Wednesday, September 27, 2017

Almost Wordless Wednesday - Butterfly

Taken by my guest photographer yesterday.
Late season butterfly on zinnias.

I know little about butterflies, so I hope one of my readers can ID her (or him).

Enjoying the last of our unseasonably hot weather.

Not knowing it will all end by tomorrow.

Tuesday, September 26, 2017

Words Have Power

It is said that the Chinese symbol for "crisis" combines their symbols for "danger" and "opportunity".  It's not true, but it sounds good.

It seems we live in a state of constant crisis, which is why I try to keep world events out of my blog.  But it's hard.  Disaster in Puerto Rico, in Texas, in Mexico, in Florida, in the Virgin Islands, in other parts of the world.  Political crisis, with our world edging closer to possible destruction.

In the United States, everything has become political.  We are all, it seems, in crisis mode, with "breaking news" appearing on our television screens multiple times a day.  We are even questioning some of our core values, which isn't necessarily a bad thing.  And then there is reading.

Reading is safe, right?  Not so fast.

One article I read recently, about our local public libraries, point out that libraries are political, some more than others.  This is true, and we should also keep in mind that libraries are in the forefront of fights against censorship.

NaNoWriMo, National Novel Writing Month (which I have participated in several times), sent its participants an email several months ago.  It reads, in part:
As a creative writing nonprofit, we’re not a political organization. We don’t endorse candidates or support any particular party. In an ideal world, we would focus only on empowering people to write.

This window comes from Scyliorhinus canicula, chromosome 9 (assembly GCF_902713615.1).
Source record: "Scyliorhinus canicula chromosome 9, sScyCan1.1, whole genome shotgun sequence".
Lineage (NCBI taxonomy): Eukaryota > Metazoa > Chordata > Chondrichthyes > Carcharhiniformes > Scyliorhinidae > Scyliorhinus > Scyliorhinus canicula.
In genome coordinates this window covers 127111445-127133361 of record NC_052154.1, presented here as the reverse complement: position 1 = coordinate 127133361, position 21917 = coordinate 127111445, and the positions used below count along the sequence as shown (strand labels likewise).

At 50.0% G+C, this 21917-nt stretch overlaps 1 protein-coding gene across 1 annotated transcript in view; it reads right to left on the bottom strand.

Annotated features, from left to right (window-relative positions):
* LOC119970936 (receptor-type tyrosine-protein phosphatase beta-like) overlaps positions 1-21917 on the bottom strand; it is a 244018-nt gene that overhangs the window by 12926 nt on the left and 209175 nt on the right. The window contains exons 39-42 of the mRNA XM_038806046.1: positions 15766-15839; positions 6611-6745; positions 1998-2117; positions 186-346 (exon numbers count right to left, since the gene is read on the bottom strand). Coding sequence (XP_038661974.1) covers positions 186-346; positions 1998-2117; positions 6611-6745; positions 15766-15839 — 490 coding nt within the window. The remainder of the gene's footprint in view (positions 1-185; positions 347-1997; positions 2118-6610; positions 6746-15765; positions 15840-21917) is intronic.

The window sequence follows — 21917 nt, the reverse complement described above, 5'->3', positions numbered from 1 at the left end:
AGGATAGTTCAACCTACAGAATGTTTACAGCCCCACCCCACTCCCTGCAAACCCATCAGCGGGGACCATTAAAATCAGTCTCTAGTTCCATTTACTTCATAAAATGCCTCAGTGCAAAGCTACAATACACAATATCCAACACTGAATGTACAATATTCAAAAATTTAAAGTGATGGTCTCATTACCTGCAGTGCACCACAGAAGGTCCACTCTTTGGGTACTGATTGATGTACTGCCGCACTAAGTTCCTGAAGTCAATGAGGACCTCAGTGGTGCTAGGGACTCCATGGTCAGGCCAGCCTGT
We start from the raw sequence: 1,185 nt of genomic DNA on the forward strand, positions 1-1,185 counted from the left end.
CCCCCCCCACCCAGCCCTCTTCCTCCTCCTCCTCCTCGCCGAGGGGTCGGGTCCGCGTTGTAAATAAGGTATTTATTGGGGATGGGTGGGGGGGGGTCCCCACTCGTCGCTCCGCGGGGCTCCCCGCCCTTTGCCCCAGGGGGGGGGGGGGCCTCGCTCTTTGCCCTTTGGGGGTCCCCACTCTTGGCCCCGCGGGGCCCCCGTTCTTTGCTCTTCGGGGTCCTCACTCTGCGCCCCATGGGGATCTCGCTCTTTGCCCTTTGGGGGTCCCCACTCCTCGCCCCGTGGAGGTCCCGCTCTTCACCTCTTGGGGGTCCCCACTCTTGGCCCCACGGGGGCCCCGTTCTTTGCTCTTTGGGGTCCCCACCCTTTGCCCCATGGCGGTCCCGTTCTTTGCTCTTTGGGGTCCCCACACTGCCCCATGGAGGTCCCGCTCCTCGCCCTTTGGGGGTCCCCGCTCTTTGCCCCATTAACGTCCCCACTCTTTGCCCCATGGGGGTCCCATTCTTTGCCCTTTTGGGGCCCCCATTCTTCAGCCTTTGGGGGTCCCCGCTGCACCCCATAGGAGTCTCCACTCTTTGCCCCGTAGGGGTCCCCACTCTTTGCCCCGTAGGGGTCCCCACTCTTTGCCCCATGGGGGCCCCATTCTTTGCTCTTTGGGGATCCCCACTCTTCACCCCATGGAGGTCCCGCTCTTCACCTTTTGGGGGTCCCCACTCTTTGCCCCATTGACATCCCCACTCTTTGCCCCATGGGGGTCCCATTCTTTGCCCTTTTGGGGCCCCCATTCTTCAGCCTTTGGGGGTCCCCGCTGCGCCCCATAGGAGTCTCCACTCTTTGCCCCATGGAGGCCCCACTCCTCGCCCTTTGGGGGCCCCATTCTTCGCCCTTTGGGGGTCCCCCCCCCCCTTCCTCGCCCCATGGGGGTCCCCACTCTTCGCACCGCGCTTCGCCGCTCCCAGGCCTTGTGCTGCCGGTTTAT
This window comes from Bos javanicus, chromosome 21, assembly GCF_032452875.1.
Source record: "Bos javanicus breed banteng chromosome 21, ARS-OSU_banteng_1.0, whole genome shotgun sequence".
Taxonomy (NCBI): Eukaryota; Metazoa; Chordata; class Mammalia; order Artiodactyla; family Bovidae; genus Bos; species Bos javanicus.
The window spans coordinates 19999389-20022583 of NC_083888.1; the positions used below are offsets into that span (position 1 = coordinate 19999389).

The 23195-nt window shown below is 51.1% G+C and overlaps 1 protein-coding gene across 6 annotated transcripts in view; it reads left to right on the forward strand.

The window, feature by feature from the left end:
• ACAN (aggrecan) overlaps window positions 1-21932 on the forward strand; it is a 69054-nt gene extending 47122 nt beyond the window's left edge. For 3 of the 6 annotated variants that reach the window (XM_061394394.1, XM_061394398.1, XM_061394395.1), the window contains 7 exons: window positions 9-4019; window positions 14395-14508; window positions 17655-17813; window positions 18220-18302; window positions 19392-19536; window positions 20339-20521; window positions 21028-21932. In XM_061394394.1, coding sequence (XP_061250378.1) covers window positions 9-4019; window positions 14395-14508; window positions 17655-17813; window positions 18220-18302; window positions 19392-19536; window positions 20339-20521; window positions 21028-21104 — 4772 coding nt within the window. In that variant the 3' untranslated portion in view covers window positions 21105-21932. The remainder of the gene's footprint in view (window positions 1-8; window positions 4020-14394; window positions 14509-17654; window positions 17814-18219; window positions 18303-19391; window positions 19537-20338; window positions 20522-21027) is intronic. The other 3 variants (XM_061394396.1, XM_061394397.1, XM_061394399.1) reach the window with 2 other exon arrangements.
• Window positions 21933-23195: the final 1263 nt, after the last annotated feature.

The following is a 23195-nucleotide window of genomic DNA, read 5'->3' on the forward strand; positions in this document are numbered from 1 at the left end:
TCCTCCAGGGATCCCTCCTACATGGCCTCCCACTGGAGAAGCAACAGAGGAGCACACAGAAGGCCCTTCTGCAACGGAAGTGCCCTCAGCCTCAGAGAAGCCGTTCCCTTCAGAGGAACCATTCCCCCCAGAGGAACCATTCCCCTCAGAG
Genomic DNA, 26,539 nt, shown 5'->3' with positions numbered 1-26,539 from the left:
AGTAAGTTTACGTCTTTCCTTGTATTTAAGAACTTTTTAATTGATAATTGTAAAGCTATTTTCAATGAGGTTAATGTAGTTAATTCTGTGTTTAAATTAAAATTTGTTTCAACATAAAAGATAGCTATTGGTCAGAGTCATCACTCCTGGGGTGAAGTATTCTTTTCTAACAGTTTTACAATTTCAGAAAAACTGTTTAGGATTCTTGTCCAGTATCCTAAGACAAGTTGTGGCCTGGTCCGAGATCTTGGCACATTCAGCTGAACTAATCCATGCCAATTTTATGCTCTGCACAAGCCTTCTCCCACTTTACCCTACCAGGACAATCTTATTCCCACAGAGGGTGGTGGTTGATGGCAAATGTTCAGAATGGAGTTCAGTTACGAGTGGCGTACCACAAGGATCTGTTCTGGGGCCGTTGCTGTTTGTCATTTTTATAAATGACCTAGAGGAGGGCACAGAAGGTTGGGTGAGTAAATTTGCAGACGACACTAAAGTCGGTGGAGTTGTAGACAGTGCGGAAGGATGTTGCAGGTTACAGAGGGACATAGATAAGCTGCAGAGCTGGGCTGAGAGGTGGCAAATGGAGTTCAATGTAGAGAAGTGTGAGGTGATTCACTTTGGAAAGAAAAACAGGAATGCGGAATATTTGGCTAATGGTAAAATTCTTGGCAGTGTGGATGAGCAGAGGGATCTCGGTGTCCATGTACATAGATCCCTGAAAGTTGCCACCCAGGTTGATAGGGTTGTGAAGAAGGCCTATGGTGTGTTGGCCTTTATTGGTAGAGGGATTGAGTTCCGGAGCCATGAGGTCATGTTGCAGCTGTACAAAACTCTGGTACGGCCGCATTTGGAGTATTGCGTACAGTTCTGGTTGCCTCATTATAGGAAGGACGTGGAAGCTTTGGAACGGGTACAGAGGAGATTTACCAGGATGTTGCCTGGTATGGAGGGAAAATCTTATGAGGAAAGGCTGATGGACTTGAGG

Yet we find ourselves in a time where people’s ability to tell their stories—and even to safely exist—is at stake.
NaNoWriMo strives to be a gateway and sanctuary for people’s voices. Our guiding belief is that every person’s story matters, and we celebrate the inclusion of all religions, races, genders, sexualities, and countries of origin. We help people find a safe space to be who they are—creators, storytellers, and world changers.....
So now, an organization devoted to encouraging people to write, and express themselves, finds themselves having to take a political position.

So now, we come to Banned Books Week 2017.  

It's not new, but it's more important than ever.  To quote from their website:

"BBWC Chair Charles Brownstein says, “Our free society depends on the right to access, evaluate, and voice a wide range of ideas. Book bans chill that right, and increase division in the communities where they occur. This Banned Books Week, we’re asking people of all political persuasions to come together and celebrate Our Right to Read.”

You might be surprised to know what books you have read that have been targets of censorship or outright attempts to ban them.  It isn't just this year, or last.  This is the "top 10" list of 2001 (again, quoting from the website:
  1. Harry Potter, by J.K. Rowling
    Reasons: anti-family, occult/Satanism, religious viewpoint, violence
  2. Of Mice and Men, by John Steinbeck
    Reasons: offensive language, racism, unsuited to age group, violence
  3. The Chocolate War, by Robert Cormier
    Reasons: offensive language, sexually explicit, unsuited to age group, violence
  4. I Know Why the Caged Bird Sings, by Maya Angelou
    Reasons: offensive language, sexually explicit
  5. Summer of My German Soldier, by Bette Greene
    Reasons: offensive language, racism, sexually explicit
  6. The Catcher in the Rye, by J.D. Salinger
    Reasons: offensive language, unsuited to age group
  7. Alice (series), by Phyllis Reynolds Naylor
    Reasons: sexually explicit, unsuited to age group
  8. Go Ask Alice, by Anonymous
    Reasons: drugs, offensive language, sexually explicit
  9. Fallen Angels, by Walter Dean Myers
    Reason: offensive language
  10. Blood and Chocolate, by Annette Curtis Klause
    Reasons: sexually explicit, unsuited to age group

I've read several of these.  Many are considered classics.  How about some others? The Hunger Games?  The Kite Runner?  To Kill a Mockingbird?  Yes, all of them.

If I were an author, I would love nothing better than to be in the company on this list.

How to participate in Banned Books Week?  It takes a visit to a local library, or, better yet, reading a book on the list. It takes resistance -resistance to the banning of books. #WordsHavePower - exactly why people try to ban books.  Because, dear reader, words have power.  Even the words of this blog.